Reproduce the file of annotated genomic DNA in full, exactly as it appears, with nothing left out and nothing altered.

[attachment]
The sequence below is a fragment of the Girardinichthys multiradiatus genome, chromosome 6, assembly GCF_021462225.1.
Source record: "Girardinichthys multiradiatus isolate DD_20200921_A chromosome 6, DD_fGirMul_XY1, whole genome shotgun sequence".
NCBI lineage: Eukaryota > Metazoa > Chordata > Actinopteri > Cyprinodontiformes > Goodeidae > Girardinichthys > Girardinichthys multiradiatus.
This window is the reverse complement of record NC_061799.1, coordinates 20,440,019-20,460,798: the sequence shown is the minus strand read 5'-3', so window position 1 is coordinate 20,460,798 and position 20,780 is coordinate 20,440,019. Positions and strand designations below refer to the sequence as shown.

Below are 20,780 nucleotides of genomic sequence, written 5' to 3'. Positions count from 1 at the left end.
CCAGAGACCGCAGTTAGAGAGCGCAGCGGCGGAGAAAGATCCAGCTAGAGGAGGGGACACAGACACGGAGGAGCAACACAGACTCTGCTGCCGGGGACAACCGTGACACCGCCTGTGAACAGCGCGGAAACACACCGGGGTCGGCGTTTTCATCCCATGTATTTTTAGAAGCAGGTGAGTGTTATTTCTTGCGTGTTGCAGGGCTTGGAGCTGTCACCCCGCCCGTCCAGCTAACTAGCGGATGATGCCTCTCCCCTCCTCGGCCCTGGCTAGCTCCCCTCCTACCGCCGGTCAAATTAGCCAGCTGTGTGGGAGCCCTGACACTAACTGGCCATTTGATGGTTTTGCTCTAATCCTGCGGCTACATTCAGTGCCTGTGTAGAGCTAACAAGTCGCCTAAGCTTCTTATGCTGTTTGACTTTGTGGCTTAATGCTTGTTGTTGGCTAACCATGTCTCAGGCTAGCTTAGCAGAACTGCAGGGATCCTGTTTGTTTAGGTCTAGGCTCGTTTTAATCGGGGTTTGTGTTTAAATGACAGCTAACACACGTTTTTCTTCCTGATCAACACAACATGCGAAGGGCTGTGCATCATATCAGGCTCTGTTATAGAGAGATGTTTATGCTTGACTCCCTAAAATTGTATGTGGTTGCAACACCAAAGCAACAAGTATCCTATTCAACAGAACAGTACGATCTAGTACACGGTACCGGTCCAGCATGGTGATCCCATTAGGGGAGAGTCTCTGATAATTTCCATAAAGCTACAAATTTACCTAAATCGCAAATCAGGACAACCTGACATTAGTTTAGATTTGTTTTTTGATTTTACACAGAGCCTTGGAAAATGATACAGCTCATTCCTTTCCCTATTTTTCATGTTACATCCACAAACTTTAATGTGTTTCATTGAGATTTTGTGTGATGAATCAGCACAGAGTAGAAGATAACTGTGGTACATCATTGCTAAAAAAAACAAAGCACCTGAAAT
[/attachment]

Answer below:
The sequence below is a fragment of the Girardinichthys multiradiatus genome, chromosome 6, assembly GCF_021462225.1.
Source record: "Girardinichthys multiradiatus isolate DD_20200921_A chromosome 6, DD_fGirMul_XY1, whole genome shotgun sequence".
NCBI lineage: Eukaryota > Metazoa > Chordata > Actinopteri > Cyprinodontiformes > Goodeidae > Girardinichthys > Girardinichthys multiradiatus.
This window is the reverse complement of record NC_061799.1, coordinates 20,440,019-20,460,798: the sequence shown is the minus strand read 5'-3', so window position 1 is coordinate 20,460,798 and position 20,780 is coordinate 20,440,019. Positions and strand designations below refer to the sequence as shown.

Below are 20,780 nucleotides of genomic sequence, written 5' to 3'. Positions count from 1 at the left end.
CCAGAGACCGCAGTTAGAGAGCGCAGCGGCGGAGAAAGATCCAGCTAGAGGAGGGGACACAGACACGGAGGAGCAACACAGACTCTGCTGCCGGGGACAACCGTGACACCGCCTGTGAACAGCGCGGAAACACACCGGGGTCGGCGTTTTCATCCCATGTATTTTTAGAAGCAGGTGAGTGTTATTTCTTGCGTGTTGCAGGGCTTGGAGCTGTCACCCCGCCCGTCCAGCTAACTAGCGGATGATGCCTCTCCCCTCCTCGGCCCTGGCTAGCTCCCCTCCTACCGCCGGTCAAATTAGCCAGCTGTGTGGGAGCCCTGACACTAACTGGCCATTTGATGGTTTTGCTCTAATCCTGCGGCTACATTCAGTGCCTGTGTAGAGCTAACAAGTCGCCTAAGCTTCTTATGCTGTTTGACTTTGTGGCTTAATGCTTGTTGTTGGCTAACCATGTCTCAGGCTAGCTTAGCAGAACTGCAGGGATCCTGTTTGTTTAGGTCTAGGCTCGTTTTAATCGGGGTTTGTGTTTAAATGACAGCTAACACACGTTTTTCTTCCTGATCAACACAACATGCGAAGGGCTGTGCATCATATCAGGCTCTGTTATAGAGAGATGTTTATGCTTGACTCCCTAAAATTGTATGTGGTTGCAACACCAAAGCAACAAGTATCCTATTCAACAGAACAGTACGATCTAGTACACGGTACCGGTCCAGCATGGTGATCCCATTAGGGGAGAGTCTCTGATAATTTCCATAAAGCTACAAATTTACCTAAATCGCAAATCAGGACAACCTGACATTAGTTTAGATTTGTTTTTTGATTTTACACAGAGCCTTGGAAAATGATACAGCTCATTCCTTTCCCTATTTTTCATGTTACATCCACAAACTTTAATGTGTTTCATTGAGATTTTGTGTGATGAATCAGCACAGAGTAGAAGATAACTGTGGTACATCATTGCTAAAAAAAACAAAGCACCTGAAAT